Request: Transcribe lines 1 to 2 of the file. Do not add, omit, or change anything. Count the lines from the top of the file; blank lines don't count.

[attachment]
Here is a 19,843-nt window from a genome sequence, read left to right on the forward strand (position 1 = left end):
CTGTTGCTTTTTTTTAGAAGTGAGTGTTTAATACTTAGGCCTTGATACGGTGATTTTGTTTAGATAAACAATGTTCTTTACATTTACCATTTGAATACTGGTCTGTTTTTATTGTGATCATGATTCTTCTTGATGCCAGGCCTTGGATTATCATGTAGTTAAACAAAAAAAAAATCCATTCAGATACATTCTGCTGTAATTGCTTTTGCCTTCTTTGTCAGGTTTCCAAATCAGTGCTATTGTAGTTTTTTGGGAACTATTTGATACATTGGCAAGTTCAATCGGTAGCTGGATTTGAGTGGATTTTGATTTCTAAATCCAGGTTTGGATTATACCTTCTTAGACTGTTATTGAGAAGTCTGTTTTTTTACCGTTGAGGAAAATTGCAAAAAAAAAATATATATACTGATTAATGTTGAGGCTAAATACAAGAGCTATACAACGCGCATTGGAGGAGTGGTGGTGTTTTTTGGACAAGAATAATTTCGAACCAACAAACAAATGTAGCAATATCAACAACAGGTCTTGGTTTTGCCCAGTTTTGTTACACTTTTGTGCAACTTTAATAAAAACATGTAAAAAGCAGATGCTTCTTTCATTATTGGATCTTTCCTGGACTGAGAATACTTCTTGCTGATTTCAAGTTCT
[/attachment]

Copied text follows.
Here is a 19,843-nt window from a genome sequence, read left to right on the forward strand (position 1 = left end):
CTGTTGCTTTTTTTTAGAAGTGAGTGTTTAATACTTAGGCCTTGATACGGTGATTTTGTTTAGATAAACAATGTTCTTTACATTTACCATTTGAATACTGGTCTGTTTTTATTGTGATCATGATTCTTCTTGATGCCAGGCCTTGGATTATCATGTAGTTAAACAAAAAAAAAATCCATTCAGATACATTCTGCTGTAATTGCTTTTGCCTTCTTTGTCAGGTTTCCAAATCAGTGCTATTGTAGTTTTTTGGGAACTATTTGATACATTGGCAAGTTCAATCGGTAGCTGGATTTGAGTGGATTTTGATTTCTAAATCCAGGTTTGGATTATACCTTCTTAGACTGTTATTGAGAAGTCTGTTTTTTTACCGTTGAGGAAAATTGCAAAAAAAAAATATATATACTGATTAATGTTGAGGCTAAATACAAGAGCTATACAACGCGCATTGGAGGAGTGGTGGTGTTTTTTGGACAAGAATAATTTCGAACCAACAAACAAATGTAGCAATATCAACAACAGGTCTTGGTTTTGCCCAGTTTTGTTACACTTTTGTGCAACTTTAATAAAAACATGTAAAAAGCAGATGCTTCTTTCATTATTGGATCTTTCCTGGACTGAGAATACTTCTTGCTGATTTCAAGTTCT